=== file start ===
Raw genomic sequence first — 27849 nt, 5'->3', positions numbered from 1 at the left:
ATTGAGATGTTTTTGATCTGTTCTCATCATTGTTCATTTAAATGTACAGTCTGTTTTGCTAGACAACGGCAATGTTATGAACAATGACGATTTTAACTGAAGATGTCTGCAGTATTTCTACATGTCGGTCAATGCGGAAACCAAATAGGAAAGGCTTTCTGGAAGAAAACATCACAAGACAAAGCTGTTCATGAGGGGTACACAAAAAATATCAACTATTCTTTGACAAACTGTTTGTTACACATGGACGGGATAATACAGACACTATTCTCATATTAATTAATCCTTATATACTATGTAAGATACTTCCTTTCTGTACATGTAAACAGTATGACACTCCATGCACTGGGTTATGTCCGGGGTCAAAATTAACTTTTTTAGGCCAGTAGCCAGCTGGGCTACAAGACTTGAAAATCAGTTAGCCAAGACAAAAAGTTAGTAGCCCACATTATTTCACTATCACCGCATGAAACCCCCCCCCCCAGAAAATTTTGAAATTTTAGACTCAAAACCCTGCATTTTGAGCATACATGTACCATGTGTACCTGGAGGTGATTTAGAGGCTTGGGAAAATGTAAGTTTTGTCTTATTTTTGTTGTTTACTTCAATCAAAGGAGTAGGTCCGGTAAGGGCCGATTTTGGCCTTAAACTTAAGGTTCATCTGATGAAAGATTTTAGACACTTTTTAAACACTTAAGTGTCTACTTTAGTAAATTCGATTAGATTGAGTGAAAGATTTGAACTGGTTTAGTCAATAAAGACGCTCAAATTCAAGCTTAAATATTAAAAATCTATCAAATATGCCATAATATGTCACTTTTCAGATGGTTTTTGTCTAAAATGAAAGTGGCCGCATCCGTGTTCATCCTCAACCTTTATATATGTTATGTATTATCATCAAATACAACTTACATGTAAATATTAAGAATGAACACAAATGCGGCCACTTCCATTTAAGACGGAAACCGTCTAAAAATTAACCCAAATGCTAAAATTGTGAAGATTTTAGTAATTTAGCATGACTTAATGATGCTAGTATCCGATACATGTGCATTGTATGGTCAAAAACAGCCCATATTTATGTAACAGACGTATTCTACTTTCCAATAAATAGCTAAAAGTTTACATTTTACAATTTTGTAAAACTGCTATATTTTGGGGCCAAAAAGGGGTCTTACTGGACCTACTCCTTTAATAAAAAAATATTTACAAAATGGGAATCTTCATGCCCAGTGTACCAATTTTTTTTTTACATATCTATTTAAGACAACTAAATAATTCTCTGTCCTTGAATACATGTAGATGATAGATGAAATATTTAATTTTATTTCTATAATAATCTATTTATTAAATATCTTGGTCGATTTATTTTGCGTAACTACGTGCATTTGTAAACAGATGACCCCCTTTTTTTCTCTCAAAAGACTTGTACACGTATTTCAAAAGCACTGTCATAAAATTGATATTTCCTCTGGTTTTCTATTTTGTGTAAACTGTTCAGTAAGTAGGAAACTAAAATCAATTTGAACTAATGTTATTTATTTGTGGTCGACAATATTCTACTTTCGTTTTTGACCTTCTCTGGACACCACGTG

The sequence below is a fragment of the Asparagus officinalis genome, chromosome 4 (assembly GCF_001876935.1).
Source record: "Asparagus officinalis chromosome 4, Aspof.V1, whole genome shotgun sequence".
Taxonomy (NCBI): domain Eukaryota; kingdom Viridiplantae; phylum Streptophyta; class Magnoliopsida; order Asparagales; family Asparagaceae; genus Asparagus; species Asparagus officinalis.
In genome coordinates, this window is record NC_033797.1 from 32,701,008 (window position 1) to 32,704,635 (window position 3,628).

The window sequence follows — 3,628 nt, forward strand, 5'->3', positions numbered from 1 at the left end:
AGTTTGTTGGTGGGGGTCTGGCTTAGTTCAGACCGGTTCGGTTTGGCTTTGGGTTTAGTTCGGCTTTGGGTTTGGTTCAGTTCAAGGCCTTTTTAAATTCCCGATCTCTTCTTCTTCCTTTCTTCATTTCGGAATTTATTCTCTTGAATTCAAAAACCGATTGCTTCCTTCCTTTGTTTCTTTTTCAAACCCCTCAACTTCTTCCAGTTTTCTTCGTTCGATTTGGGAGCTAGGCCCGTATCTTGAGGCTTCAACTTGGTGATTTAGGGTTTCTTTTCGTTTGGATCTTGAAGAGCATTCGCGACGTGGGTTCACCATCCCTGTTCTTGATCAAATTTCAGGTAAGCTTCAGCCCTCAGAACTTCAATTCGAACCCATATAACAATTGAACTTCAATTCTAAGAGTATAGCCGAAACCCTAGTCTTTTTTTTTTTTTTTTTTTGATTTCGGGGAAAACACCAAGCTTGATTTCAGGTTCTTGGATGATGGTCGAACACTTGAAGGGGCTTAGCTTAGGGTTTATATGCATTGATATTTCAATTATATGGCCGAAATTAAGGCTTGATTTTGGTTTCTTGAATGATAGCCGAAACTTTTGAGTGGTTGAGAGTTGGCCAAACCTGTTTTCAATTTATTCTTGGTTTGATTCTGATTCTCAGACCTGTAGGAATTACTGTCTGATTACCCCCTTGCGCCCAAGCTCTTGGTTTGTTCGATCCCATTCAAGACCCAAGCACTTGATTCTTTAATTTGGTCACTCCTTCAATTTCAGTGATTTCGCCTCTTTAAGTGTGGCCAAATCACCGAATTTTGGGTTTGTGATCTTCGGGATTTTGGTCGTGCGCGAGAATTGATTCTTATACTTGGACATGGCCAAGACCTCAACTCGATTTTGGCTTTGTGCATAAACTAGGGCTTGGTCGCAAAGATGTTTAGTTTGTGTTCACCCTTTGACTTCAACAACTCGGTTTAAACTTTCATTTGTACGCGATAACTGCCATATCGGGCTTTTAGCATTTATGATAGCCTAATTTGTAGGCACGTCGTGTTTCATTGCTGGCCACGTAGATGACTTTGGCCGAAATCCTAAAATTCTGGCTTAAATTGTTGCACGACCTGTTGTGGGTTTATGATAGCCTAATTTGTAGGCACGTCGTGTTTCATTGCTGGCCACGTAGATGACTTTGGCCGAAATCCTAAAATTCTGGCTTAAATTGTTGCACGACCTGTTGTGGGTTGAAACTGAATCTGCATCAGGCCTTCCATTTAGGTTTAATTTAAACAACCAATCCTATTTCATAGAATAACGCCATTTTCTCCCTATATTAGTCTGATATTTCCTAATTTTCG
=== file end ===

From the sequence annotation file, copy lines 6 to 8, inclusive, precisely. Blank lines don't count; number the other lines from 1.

In genome coordinates, this window is record NC_033797.1 from 32,701,008 (window position 1) to 32,704,635 (window position 3,628).

The window sequence follows — 3,628 nt, forward strand, 5'->3', positions numbered from 1 at the left end:
AGTTTGTTGGTGGGGGTCTGGCTTAGTTCAGACCGGTTCGGTTTGGCTTTGGGTTTAGTTCGGCTTTGGGTTTGGTTCAGTTCAAGGCCTTTTTAAATTCCCGATCTCTTCTTCTTCCTTTCTTCATTTCGGAATTTATTCTCTTGAATTCAAAAACCGATTGCTTCCTTCCTTTGTTTCTTTTTCAAACCCCTCAACTTCTTCCAGTTTTCTTCGTTCGATTTGGGAGCTAGGCCCGTATCTTGAGGCTTCAACTTGGTGATTTAGGGTTTCTTTTCGTTTGGATCTTGAAGAGCATTCGCGACGTGGGTTCACCATCCCTGTTCTTGATCAAATTTCAGGTAAGCTTCAGCCCTCAGAACTTCAATTCGAACCCATATAACAATTGAACTTCAATTCTAAGAGTATAGCCGAAACCCTAGTCTTTTTTTTTTTTTTTTTTTGATTTCGGGGAAAACACCAAGCTTGATTTCAGGTTCTTGGATGATGGTCGAACACTTGAAGGGGCTTAGCTTAGGGTTTATATGCATTGATATTTCAATTATATGGCCGAAATTAAGGCTTGATTTTGGTTTCTTGAATGATAGCCGAAACTTTTGAGTGGTTGAGAGTTGGCCAAACCTGTTTTCAATTTATTCTTGGTTTGATTCTGATTCTCAGACCTGTAGGAATTACTGTCTGATTACCCCCTTGCGCCCAAGCTCTTGGTTTGTTCGATCCCATTCAAGACCCAAGCACTTGATTCTTTAATTTGGTCACTCCTTCAATTTCAGTGATTTCGCCTCTTTAAGTGTGGCCAAATCACCGAATTTTGGGTTTGTGATCTTCGGGATTTTGGTCGTGCGCGAGAATTGATTCTTATACTTGGACATGGCCAAGACCTCAACTCGATTTTGGCTTTGTGCATAAACTAGGGCTTGGTCGCAAAGATGTTTAGTTTGTGTTCACCCTTTGACTTCAACAACTCGGTTTAAACTTTCATTTGTACGCGATAACTGCCATATCGGGCTTTTAGCATTTATGATAGCCTAATTTGTAGGCACGTCGTGTTTCATTGCTGGCCACGTAGATGACTTTGGCCGAAATCCTAAAATTCTGGCTTAAATTGTTGCACGACCTGTTGTGGGTTTATGATAGCCTAATTTGTAGGCACGTCGTGTTTCATTGCTGGCCACGTAGATGACTTTGGCCGAAATCCTAAAATTCTGGCTTAAATTGTTGCACGACCTGTTGTGGGTTGAAACTGAATCTGCATCAGGCCTTCCATTTAGGTTTAATTTAAACAACCAATCCTATTTCATAGAATAACGCCATTTTCTCCCTATATTAGTCTGATATTTCCTAATTTTCG